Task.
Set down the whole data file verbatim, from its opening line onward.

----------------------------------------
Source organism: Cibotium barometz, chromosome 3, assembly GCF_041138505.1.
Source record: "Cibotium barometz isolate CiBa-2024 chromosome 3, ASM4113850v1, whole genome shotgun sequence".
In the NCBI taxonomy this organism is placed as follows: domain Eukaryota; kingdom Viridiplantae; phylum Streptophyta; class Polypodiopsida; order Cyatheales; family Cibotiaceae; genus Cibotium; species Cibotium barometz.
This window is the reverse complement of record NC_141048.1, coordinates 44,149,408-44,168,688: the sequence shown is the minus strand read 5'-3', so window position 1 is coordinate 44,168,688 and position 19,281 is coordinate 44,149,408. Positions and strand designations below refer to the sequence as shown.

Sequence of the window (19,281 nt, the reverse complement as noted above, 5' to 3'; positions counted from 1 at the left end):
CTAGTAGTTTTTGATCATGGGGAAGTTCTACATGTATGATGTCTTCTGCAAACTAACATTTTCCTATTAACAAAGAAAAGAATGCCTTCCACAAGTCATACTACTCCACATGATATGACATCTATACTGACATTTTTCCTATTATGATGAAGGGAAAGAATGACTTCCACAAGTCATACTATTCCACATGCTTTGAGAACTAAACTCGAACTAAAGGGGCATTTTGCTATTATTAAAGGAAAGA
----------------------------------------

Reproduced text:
Source organism: Cibotium barometz, chromosome 3, assembly GCF_041138505.1.
Source record: "Cibotium barometz isolate CiBa-2024 chromosome 3, ASM4113850v1, whole genome shotgun sequence".
In the NCBI taxonomy this organism is placed as follows: domain Eukaryota; kingdom Viridiplantae; phylum Streptophyta; class Polypodiopsida; order Cyatheales; family Cibotiaceae; genus Cibotium; species Cibotium barometz.
This window is the reverse complement of record NC_141048.1, coordinates 44,149,408-44,168,688: the sequence shown is the minus strand read 5'-3', so window position 1 is coordinate 44,168,688 and position 19,281 is coordinate 44,149,408. Positions and strand designations below refer to the sequence as shown.

Sequence of the window (19,281 nt, the reverse complement as noted above, 5' to 3'; positions counted from 1 at the left end):
CTAGTAGTTTTTGATCATGGGGAAGTTCTACATGTATGATGTCTTCTGCAAACTAACATTTTCCTATTAACAAAGAAAAGAATGCCTTCCACAAGTCATACTACTCCACATGATATGACATCTATACTGACATTTTTCCTATTATGATGAAGGGAAAGAATGACTTCCACAAGTCATACTATTCCACATGCTTTGAGAACTAAACTCGAACTAAAGGGGCATTTTGCTATTATTAAAGGAAAGA